# PCA for data compression

I would like to use PCA (Principal Component Analysis) to compress a sequence of vectors, $v_0 \ldots v_n$.

My plan is to concatenate these vectors into a matrix: $M = [ v_0 \ldots v_n ]$

I will then use PCA to create a smaller representative set of vectors: $x_0 \ldots x_m$

For each $v_i$, I will then find the weights, $w_0 .. w_m$ such that $w_0 x_0 + \cdots + w_m x_m$ approximates $v_i$.

Assuming this sounds reasonable at the high level, I need to better understand the practical details.

1) Can anyone point me to a good explanation of the concrete steps for applying PCA, SVD, etc. to solve this problem or similar applied problems? Most of the material I've found is very abstract and self-referential. To use an analogy, it's like looking up ways to use $e$ and reading that $e^{i\pi}=-1$. Although accurate and interesting, it doesn't actually explain $e$, $i$ or $\pi$ or how one would apply any of them to solve common problems.

2) Can anyone recommend an easy-to-understand free C/C++ library I can use to experiment with numerical PCA in my own code? The simpler and more focused on my problem, the better.

Your approach is correct. There are couple of points you need to decide.

Is $n$ really large? If not, you can use the SVD algorithm (matlab or dgesvd) to get $M = U \Sigma V^T$.

In MATLAB,

[U,S,V] = svd(M);

The columns of $U$ gives your $x_0,x_1,\ldots x_m$ and the weights $w_{jk}$ form the matrix $\Sigma V^T$

In LAPACK, there are some more parameters which you need to pass to your function DGESVD. (Look up the link I have given)

If $n$ is really really large, then there are some really nice approximate/ randomized algorithms which give you the low rank form. One such algorithm is here.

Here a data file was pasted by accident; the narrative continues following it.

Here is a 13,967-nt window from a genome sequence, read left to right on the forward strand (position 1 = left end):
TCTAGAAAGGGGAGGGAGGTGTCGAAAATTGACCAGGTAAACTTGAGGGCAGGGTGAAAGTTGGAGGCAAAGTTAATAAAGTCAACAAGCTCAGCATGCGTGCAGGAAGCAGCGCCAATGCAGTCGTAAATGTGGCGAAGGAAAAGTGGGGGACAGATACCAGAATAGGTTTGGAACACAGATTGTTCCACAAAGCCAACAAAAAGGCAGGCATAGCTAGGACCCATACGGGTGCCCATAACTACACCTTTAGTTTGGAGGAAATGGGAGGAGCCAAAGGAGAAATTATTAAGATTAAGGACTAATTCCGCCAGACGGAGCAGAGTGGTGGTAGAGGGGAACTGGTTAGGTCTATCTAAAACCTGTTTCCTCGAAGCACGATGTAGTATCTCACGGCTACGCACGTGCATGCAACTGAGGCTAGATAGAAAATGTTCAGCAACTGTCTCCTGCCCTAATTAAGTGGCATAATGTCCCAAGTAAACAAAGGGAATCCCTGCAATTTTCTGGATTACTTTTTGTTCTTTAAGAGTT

What the SVD does:

If $M \in \mathbb{R}^{m \times n}$ is a matrix of rank $r$, then $M = U \Sigma V^T$ is the singular value decomposition of the matrix $M$ where $U \in \mathbb{R}^{m \times r}$, $V \in \mathbb{R}^{n \times r}$ and $\Sigma \in \mathbb{R}^{r \times r}$.

The matrices $U$ and $V$ are orthonormal matrices i.e. $U^T U = I_{r \times r}$ and $V^T V = I_{r \times r}$ and the matrix $\Sigma$ is a diagonal matrix with positive entries.

This enables us to write the matrix $M$ as $$M = \sigma_1 u_1 v_1^T + \sigma_2 u_2 v_2^T + \cdots + \sigma_r u_r v_r^T$$

There are numerous advantages to SVD. The most important of this being that SVD gives the optimal low rank approximation where the sense of optimality is in the $2-$norm and Frobenius norm sense. (You may want to look up here why the rank of a matrix is important)

What this means is if we are looking for a rank $p$ approximation to the matrix $M$, such that $||M- \tilde{M}||_2$ or $||M- \tilde{M}||_F$ is minimized then $\tilde{M}$ is given by $$\tilde{M} = \sigma_1 u_1 v_1^T + \sigma_2 u_2 v_2^T + \cdots + \sigma_p u_p v_p^T$$

Hence, if we have the SVD of a matrix, then from an application point of view, we have almost all we need to know about the matrix.